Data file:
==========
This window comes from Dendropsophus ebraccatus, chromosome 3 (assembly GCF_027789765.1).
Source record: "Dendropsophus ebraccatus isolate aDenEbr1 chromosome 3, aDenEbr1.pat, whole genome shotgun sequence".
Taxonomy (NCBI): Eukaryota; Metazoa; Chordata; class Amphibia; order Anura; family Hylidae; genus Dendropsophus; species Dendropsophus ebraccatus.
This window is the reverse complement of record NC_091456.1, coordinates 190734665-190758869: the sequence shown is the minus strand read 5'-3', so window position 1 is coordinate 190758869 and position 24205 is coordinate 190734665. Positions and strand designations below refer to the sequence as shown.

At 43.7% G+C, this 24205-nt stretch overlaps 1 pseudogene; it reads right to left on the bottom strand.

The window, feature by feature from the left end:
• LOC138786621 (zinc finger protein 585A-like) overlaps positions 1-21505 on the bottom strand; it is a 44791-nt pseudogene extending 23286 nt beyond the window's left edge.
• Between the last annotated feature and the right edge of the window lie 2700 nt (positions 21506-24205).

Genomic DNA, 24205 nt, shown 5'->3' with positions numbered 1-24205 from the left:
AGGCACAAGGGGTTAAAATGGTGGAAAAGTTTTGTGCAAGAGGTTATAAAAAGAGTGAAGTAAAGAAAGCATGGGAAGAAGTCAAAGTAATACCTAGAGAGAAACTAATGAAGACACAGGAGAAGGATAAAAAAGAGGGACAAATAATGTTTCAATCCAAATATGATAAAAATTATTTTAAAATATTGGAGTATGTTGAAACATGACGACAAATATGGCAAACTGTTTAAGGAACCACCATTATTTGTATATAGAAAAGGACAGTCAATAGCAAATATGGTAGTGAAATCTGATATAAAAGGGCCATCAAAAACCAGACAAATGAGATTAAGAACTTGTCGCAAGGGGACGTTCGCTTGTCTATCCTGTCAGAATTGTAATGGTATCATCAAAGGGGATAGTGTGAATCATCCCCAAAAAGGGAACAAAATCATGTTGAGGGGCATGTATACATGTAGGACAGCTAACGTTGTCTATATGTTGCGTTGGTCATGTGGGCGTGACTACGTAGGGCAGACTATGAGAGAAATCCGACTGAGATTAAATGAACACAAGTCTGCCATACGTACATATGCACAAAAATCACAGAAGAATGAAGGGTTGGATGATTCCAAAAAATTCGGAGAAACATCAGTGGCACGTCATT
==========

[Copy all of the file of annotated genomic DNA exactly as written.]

This window comes from Dendropsophus ebraccatus, chromosome 3 (assembly GCF_027789765.1).
Source record: "Dendropsophus ebraccatus isolate aDenEbr1 chromosome 3, aDenEbr1.pat, whole genome shotgun sequence".
Taxonomy (NCBI): Eukaryota; Metazoa; Chordata; class Amphibia; order Anura; family Hylidae; genus Dendropsophus; species Dendropsophus ebraccatus.
This window is the reverse complement of record NC_091456.1, coordinates 190734665-190758869: the sequence shown is the minus strand read 5'-3', so window position 1 is coordinate 190758869 and position 24205 is coordinate 190734665. Positions and strand designations below refer to the sequence as shown.

At 43.7% G+C, this 24205-nt stretch overlaps 1 pseudogene; it reads right to left on the bottom strand.

The window, feature by feature from the left end:
• LOC138786621 (zinc finger protein 585A-like) overlaps positions 1-21505 on the bottom strand; it is a 44791-nt pseudogene extending 23286 nt beyond the window's left edge.
• Between the last annotated feature and the right edge of the window lie 2700 nt (positions 21506-24205).

Genomic DNA, 24205 nt, shown 5'->3' with positions numbered 1-24205 from the left:
AGGCACAAGGGGTTAAAATGGTGGAAAAGTTTTGTGCAAGAGGTTATAAAAAGAGTGAAGTAAAGAAAGCATGGGAAGAAGTCAAAGTAATACCTAGAGAGAAACTAATGAAGACACAGGAGAAGGATAAAAAAGAGGGACAAATAATGTTTCAATCCAAATATGATAAAAATTATTTTAAAATATTGGAGTATGTTGAAACATGACGACAAATATGGCAAACTGTTTAAGGAACCACCATTATTTGTATATAGAAAAGGACAGTCAATAGCAAATATGGTAGTGAAATCTGATATAAAAGGGCCATCAAAAACCAGACAAATGAGATTAAGAACTTGTCGCAAGGGGACGTTCGCTTGTCTATCCTGTCAGAATTGTAATGGTATCATCAAAGGGGATAGTGTGAATCATCCCCAAAAAGGGAACAAAATCATGTTGAGGGGCATGTATACATGTAGGACAGCTAACGTTGTCTATATGTTGCGTTGGTCATGTGGGCGTGACTACGTAGGGCAGACTATGAGAGAAATCCGACTGAGATTAAATGAACACAAGTCTGCCATACGTACATATGCACAAAAATCACAGAAGAATGAAGGGTTGGATGATTCCAAAAAATTCGGAGAAACATCAGTGGCACGTCATT